While selecting unique passwords for each purpose is a great idea, in practice this rarely happens. Therefore many select passwords from a personal pool of passwords that are easily remembered. When authenticating into systems that are used infrequently it is very probable that a number of passwords from such pool are tried sequentially. Alternatively, failed passwords are very close to the actual password in case of a typo.
Since almost nobody describes the password policy in effect, including how rejected passwords are handled, should one start assuming that these are collected in a database that is sold to the highest bidder?
Is there an implementation guidance? What usually happens with a candidate password when this is rejected? Are they being logged, immediately discarded or left to hang around until garbage collected? Are failed password handling procedures part of any audited controls? It seems that there are plenty of implementation requirements and recommendations regarding how valid passwords should be handled, but vague regarding rejected password values.
I will try to list here the various implementations that log failed login security credentials in order to get a feel about how widespread this procedure is:
Content Management Systems:
Joomla via Login Failed Log plugin
This Small Plug-in collect logs about each failed login attempt of your Joomla site’s administrator and sends an email about each of those to the super administrator of the site with the username, password, ip address and error.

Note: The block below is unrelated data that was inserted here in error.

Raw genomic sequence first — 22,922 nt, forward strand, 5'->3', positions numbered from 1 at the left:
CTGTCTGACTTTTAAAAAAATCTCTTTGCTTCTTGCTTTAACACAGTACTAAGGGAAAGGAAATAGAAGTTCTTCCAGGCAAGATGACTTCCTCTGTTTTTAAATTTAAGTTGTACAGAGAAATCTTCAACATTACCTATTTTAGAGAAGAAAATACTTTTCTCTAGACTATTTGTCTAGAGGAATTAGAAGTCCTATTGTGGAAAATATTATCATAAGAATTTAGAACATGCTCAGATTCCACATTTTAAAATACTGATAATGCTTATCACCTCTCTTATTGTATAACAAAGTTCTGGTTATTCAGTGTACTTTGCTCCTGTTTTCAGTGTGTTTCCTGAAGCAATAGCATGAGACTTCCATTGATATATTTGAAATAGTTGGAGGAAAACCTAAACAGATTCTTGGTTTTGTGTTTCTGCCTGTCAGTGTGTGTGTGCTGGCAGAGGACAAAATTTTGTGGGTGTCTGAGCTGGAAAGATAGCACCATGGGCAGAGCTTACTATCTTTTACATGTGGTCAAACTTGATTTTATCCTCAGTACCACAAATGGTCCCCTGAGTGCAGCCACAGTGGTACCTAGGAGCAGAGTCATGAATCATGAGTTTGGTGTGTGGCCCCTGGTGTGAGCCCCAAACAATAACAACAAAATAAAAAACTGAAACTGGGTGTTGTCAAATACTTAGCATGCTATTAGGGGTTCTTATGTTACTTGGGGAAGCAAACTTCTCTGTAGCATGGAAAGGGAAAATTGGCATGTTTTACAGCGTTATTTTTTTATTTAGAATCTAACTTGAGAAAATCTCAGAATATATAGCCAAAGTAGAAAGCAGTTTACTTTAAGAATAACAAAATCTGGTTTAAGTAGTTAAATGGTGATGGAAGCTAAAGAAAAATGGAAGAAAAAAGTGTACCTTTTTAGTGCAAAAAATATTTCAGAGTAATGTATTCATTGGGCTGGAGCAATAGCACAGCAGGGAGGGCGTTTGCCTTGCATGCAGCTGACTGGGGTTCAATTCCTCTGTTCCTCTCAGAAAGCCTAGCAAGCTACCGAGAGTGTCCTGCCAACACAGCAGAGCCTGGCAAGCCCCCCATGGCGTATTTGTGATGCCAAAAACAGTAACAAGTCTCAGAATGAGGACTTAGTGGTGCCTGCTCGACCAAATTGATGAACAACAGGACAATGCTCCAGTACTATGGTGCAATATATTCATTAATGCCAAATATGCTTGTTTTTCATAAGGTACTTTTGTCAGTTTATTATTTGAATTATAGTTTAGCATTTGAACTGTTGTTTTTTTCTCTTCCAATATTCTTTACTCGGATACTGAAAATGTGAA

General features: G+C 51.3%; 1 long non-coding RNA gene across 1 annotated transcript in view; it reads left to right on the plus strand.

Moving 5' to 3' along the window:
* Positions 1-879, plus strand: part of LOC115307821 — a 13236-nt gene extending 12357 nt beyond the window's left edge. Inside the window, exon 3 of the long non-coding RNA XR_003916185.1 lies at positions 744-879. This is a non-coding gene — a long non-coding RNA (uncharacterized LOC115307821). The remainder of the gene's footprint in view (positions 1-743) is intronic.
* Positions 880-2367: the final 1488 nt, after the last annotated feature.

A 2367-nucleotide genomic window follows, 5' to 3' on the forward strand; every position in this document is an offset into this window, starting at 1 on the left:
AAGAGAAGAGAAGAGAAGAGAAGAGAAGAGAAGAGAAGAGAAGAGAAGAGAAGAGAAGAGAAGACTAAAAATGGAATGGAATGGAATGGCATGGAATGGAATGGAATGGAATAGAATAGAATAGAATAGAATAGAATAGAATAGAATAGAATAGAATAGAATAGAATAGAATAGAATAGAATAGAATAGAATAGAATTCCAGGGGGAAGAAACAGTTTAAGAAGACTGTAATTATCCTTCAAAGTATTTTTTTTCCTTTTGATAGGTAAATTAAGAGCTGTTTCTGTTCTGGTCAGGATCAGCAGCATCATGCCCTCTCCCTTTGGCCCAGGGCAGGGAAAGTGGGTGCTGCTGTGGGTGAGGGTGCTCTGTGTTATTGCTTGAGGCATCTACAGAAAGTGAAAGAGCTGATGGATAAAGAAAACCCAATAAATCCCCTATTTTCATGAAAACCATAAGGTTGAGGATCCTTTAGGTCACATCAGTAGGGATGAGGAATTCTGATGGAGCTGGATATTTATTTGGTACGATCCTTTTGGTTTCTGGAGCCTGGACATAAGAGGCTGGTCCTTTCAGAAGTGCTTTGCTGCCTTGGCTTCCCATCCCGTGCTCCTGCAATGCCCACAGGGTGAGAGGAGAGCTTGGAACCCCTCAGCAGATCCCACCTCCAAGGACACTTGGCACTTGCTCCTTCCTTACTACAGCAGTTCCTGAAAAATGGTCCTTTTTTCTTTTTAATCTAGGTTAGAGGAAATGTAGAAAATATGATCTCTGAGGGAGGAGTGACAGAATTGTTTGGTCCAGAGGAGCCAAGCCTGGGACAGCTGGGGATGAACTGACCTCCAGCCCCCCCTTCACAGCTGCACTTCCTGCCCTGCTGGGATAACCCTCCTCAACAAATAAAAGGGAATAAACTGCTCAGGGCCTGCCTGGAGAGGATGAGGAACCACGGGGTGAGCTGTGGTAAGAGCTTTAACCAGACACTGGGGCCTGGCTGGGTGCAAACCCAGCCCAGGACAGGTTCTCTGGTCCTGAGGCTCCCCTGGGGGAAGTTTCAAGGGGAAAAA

KPlaylist v1.3 and v1.4 - a free PHP system that makes your music collection available via the Internet.
is logging the usernames and passwords of failed login attempts in the apache error log
Drupal 5.x before version 5.19 and Drupal 6.x before version 6.13.
When an anonymous user fails to login due to mistyping his username or password, and the page he is on contains a sortable table, the (incorrect) username and password are included in links on the table. If the user visits these links the password may then be leaked to external sites via the HTTP referrer.
Reporting Server included with Symantec Client Security 3.1 and SAV CE 10.1
The administrator password for Symantec Reporting Server could be disclosed after a failed login attempt.
OpenSSH via modified auth-passwd.c; using PAM via overloading pam_sm_authenticate function
It seems that there is a consensus, and recording the failed passwords or PINS is regarded as a serious/major security risk, nevertheless as far as I know, the following standards provide no guidance, audited procedure or controls that specifically address this risk:
PCI-DSS: Passwords procedures addressed in 8.4. and 8.5. (failed passwords are protected only during transmission; after validation not considered passwords, therefore not required to be protected)
FIPS140-2: Authentication addressed in 4.3 (life-cycle of failed authentication data only partially addressed)